History of The Tower

A lot of you have asked about the backstory of the Tower: how long it took to build, and what prompted its construction in the first place. Since the world of The Thousandth Floor isn’t a dystopian world—plenty of people live outside the Tower, in rural or suburban areas, or normal non-vertical cities (just wait till book 2!!)—the reason wasn’t that New Yorkers had to build a Tower, it’s that they chose to, as an investment in their future.

The concept is called vertical urbanization: the idea that cities of the future will grow upward rather than outward. As a self-contained city, complete with apartments and schools and hospitals and shopping and even parks, the Tower is an extreme version of vertical urbanization. But it’s not that far off! Already some of the supertowers in Asia and in the Middle East are starting to include features like this—interior parks, retail areas, even helipads so that you can land there straight from the airport. Maybe a thousand-story Tower won’t seem so crazy in a hundred years…

The Thousandth Floor takes place in 2118, twenty years after the completion of the New York Tower (which residents call simply “the Tower”). Avery’s dad Pierson Fuller had proposed the project years ago, but it took a while for him to convince people–and then finally, in 2095, New Yorkers finally voted in favor of construction in a citywide referendum. If you live in New York, you can imagine how many people still protested the decision 🙂 The construction was an enormous project—it took almost three years, with residents of Manhattan displaced to the suburbs as huge prefabricated floors, elevators, and steel beams were assembled into the greatest structure on earth. Now, everyone who lives in the Tower is so used to the ease and convenience that they can’t imagine going back to the way things were before. And since the Fullers planned the whole thing, it should be no surprise that they live on the thousandth floor, literally on top of the world…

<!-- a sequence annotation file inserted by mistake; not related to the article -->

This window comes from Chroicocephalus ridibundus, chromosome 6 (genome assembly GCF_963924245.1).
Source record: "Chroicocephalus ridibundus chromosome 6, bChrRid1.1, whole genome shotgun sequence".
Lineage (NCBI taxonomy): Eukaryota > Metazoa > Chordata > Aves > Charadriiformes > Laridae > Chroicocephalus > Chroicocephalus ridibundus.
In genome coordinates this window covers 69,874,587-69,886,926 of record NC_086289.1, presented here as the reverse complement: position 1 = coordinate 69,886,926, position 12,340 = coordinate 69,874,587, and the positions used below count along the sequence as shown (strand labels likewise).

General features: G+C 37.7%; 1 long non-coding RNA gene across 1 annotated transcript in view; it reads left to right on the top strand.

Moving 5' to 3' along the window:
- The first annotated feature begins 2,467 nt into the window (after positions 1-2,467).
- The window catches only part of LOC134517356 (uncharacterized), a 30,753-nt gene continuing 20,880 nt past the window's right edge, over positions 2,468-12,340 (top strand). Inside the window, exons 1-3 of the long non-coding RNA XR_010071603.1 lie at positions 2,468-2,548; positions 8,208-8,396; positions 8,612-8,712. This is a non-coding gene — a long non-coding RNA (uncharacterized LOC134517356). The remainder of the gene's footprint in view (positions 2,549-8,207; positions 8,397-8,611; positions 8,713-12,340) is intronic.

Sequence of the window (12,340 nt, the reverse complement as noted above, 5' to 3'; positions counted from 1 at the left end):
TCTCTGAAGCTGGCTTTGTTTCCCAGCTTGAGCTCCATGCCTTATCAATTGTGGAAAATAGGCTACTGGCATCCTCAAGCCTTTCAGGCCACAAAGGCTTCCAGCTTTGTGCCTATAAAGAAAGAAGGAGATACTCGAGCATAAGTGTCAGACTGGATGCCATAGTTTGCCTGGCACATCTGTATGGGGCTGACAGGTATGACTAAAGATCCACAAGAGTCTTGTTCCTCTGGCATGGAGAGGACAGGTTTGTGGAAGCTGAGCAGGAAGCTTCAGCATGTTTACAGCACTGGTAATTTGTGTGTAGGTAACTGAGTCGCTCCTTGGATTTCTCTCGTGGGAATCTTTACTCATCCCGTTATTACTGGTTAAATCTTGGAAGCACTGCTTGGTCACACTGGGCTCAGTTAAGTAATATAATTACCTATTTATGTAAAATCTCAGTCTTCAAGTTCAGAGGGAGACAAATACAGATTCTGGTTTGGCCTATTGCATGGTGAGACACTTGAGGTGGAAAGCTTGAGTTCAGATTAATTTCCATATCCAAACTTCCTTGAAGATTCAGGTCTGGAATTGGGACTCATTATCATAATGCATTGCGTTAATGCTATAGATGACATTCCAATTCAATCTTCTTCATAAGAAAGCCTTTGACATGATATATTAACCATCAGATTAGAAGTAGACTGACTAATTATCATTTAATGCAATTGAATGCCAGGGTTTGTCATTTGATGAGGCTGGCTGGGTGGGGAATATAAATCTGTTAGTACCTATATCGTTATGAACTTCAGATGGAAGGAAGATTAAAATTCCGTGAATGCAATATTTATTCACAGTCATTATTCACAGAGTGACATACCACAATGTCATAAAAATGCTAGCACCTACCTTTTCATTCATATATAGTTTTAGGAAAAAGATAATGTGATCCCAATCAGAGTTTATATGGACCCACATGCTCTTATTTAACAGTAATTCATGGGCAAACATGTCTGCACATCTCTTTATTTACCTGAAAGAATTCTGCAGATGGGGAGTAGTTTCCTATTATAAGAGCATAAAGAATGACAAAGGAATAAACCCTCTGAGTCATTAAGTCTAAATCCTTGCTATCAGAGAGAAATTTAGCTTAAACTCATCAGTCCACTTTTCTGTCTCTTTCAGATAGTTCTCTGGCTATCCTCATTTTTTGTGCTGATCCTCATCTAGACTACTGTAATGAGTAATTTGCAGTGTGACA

By 2118, the Tower is far from the world’s only supertower. Fuller Investments, the company that financed and operates the original construction project, has opened several more towers around the world—in London, Shanghai, Hong Kong, Tokyo, and Quito. The Dubai Tower will be the next to open, and they’re in talks with Paris as well, hoping to build something there…

My incredibly talented friend Lauren, who is an architect in New York City, sketched these amazing floor plans for the Fullers’ apartment and for the Tower’s glossy brochure.*

Wouldn’t it be fun to get to bid on an apartment like this?

2016 03 12 TTF Enpapers_Sketch_PG1 2016 03 12 TTF Enpapers_Sketch_LCAPPS_Page_2

(If you’re interested in vertical urbanism, here’s some cool reading about it!



*These images were preliminary concept sketches just for fun and are not intended for commercial use.